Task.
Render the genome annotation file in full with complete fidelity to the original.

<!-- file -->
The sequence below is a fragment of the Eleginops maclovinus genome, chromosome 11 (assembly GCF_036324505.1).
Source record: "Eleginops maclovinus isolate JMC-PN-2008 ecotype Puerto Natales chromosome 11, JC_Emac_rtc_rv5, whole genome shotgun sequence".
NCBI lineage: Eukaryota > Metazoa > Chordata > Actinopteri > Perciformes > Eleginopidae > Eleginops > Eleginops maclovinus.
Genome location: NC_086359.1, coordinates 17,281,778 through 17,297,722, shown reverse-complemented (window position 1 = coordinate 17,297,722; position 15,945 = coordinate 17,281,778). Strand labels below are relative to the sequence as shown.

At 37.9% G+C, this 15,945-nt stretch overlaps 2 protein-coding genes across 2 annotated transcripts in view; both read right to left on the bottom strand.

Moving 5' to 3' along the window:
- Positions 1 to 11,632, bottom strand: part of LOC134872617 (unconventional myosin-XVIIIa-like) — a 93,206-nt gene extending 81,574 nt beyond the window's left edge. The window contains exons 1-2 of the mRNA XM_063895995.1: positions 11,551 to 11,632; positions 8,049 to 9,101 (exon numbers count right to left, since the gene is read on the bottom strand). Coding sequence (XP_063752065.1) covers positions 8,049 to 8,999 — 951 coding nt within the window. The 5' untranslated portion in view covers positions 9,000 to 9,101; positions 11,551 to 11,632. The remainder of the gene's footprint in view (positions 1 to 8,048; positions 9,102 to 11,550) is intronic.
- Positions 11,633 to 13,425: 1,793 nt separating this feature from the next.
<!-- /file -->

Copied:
The sequence below is a fragment of the Eleginops maclovinus genome, chromosome 11 (assembly GCF_036324505.1).
Source record: "Eleginops maclovinus isolate JMC-PN-2008 ecotype Puerto Natales chromosome 11, JC_Emac_rtc_rv5, whole genome shotgun sequence".
NCBI lineage: Eukaryota > Metazoa > Chordata > Actinopteri > Perciformes > Eleginopidae > Eleginops > Eleginops maclovinus.
Genome location: NC_086359.1, coordinates 17,281,778 through 17,297,722, shown reverse-complemented (window position 1 = coordinate 17,297,722; position 15,945 = coordinate 17,281,778). Strand labels below are relative to the sequence as shown.

At 37.9% G+C, this 15,945-nt stretch overlaps 2 protein-coding genes across 2 annotated transcripts in view; both read right to left on the bottom strand.

Moving 5' to 3' along the window:
- Positions 1 to 11,632, bottom strand: part of LOC134872617 (unconventional myosin-XVIIIa-like) — a 93,206-nt gene extending 81,574 nt beyond the window's left edge. The window contains exons 1-2 of the mRNA XM_063895995.1: positions 11,551 to 11,632; positions 8,049 to 9,101 (exon numbers count right to left, since the gene is read on the bottom strand). Coding sequence (XP_063752065.1) covers positions 8,049 to 8,999 — 951 coding nt within the window. The 5' untranslated portion in view covers positions 9,000 to 9,101; positions 11,551 to 11,632. The remainder of the gene's footprint in view (positions 1 to 8,048; positions 9,102 to 11,550) is intronic.
- Positions 11,633 to 13,425: 1,793 nt separating this feature from the next.